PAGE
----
Have you ever wondered how much a person’s walk all his life?
You get a response from a study by the American College of Sports Medicine, whereby the average person walks 120,000 kilometers.
Since the advent of the Fit bit and other step-counting activity trackers, most people have absorbed the idea that taking 10,000 steps a day is the benchmark for a healthy life.
While scientists are usually leery of round numbers, there are some good data to support that 10 K target.
Back in 2000, a Japanese team found walking 10,000 steps every day could improve blood pressure scores among men with hypertension.
More research has linked a 10,000-step habit to a reduced risk for cardiovascular disease, better psychological well-being, weight loss and improved body composition.
But two new studies suggest that a higher threshold for steps—15,000 or more—may be a better daily goal.
One of those studies, published in The Lancet, looked at an isolated group who live in the Bolivian Amazon and have some of the healthiest hearts on record: the Tsimane.
“In terms of the Tsimane’s coronary calcium scores, which are a very sensitive measure of artery disease, their hearts were on average 28 years younger than [Americans’],”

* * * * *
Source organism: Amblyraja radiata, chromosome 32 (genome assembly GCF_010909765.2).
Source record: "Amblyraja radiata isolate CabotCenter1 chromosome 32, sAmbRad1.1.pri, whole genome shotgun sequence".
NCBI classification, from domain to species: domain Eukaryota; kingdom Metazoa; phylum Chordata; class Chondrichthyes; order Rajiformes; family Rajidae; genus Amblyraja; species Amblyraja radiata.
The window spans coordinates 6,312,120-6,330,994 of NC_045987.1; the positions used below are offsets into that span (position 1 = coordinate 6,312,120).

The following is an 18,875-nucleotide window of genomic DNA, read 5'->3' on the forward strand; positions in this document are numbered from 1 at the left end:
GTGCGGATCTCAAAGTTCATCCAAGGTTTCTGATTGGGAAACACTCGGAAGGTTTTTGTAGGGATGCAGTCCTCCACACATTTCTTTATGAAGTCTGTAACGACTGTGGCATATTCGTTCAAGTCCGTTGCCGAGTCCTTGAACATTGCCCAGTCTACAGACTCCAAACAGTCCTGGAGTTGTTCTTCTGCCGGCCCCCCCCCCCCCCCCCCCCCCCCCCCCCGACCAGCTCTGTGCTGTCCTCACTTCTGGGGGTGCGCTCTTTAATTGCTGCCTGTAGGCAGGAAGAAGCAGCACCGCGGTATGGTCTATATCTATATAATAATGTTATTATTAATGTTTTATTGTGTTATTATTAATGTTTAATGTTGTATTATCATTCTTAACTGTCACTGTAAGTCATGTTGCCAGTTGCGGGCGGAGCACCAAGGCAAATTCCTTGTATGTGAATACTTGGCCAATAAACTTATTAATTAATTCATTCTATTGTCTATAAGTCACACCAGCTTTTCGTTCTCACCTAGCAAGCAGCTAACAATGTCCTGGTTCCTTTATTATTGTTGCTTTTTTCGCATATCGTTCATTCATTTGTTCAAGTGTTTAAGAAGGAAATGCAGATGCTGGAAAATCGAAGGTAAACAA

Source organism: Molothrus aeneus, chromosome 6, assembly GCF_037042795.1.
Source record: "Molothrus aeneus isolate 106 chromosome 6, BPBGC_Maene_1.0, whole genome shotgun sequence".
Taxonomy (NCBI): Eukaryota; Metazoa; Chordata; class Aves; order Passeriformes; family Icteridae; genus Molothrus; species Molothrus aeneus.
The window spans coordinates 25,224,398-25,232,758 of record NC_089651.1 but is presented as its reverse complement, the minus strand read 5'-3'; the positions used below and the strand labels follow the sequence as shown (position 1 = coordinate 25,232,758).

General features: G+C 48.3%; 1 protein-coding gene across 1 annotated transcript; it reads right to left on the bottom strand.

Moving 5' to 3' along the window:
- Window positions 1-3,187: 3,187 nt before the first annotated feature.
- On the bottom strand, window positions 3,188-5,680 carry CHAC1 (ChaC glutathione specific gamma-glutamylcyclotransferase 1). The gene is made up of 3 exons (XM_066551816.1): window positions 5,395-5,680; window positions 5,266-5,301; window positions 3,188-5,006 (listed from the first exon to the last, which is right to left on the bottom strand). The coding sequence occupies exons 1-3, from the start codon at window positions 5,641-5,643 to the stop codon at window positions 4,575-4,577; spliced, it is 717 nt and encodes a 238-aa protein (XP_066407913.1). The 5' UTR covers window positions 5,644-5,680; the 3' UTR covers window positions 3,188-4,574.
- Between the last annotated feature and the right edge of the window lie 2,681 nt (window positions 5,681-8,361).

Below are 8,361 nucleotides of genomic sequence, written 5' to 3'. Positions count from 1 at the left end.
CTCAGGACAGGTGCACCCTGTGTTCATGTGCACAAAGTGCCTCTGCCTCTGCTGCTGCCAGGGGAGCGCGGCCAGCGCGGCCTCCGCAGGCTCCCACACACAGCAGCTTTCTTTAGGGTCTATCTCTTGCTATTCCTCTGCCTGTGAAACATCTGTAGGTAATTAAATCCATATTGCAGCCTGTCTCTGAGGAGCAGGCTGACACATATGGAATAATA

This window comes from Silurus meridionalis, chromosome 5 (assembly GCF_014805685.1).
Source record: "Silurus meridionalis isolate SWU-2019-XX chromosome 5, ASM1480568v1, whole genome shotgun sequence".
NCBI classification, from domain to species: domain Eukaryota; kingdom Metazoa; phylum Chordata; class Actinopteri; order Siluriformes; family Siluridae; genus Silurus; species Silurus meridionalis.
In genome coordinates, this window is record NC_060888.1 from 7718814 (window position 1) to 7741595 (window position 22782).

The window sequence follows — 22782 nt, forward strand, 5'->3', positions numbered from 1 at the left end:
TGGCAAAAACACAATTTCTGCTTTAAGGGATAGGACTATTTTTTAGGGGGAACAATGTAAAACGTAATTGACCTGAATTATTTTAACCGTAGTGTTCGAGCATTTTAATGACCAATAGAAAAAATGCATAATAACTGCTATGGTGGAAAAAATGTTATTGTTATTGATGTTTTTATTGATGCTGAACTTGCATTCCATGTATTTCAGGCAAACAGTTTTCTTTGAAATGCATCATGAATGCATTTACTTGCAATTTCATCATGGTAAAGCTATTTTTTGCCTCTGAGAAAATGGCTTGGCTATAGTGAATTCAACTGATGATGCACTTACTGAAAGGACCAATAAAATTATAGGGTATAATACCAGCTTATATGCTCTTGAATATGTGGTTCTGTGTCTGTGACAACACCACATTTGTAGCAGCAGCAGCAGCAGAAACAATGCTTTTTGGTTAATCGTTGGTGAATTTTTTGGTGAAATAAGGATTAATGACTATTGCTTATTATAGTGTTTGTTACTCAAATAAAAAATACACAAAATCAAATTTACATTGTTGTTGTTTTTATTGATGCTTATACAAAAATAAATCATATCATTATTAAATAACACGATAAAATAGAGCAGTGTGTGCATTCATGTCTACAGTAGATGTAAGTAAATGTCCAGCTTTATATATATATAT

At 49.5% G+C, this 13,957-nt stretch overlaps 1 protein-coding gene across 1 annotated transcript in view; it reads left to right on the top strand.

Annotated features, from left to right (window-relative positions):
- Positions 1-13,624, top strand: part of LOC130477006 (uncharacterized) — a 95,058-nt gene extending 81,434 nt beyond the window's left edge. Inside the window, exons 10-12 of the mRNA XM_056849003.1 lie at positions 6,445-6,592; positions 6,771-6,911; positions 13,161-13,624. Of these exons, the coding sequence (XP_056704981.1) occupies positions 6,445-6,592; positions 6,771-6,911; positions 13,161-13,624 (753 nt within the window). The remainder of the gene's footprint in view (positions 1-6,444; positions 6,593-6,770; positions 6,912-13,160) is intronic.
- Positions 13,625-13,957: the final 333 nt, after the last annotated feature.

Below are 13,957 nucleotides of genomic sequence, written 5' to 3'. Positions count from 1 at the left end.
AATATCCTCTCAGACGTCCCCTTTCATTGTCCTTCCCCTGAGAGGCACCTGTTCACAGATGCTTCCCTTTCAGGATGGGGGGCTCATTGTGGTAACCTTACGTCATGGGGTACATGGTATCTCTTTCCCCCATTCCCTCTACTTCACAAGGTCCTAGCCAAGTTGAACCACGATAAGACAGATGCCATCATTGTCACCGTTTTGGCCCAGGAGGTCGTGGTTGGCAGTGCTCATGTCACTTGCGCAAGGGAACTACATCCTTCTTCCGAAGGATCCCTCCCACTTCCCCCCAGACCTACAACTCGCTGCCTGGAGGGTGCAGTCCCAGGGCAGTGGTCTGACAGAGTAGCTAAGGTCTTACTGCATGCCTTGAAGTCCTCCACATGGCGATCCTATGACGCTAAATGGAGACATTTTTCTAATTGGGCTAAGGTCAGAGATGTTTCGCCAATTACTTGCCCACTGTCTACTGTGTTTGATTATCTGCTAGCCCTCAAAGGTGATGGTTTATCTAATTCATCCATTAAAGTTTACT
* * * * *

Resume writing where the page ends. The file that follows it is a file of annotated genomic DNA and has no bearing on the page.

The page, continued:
Thompson and his colleagues found that the Tsimane spend roughly five or six hours a day on their feet and engaged in physical activity.
That translated, roughly, to about 15,500 steps a day for women and more than 17,00 for men, Thompson says.
The findings of the study have emerged based on an average lifespan of up to 80 years, for each one who walks 4 km a day. 120,000 kilometers means walking three times around the Earth Equator.
The study specifies that every step taken is calculated, not just by going to school or work, but simply by moving home.
Since Europeans are more active people, it is thought that a European is more involved around the planet during his life.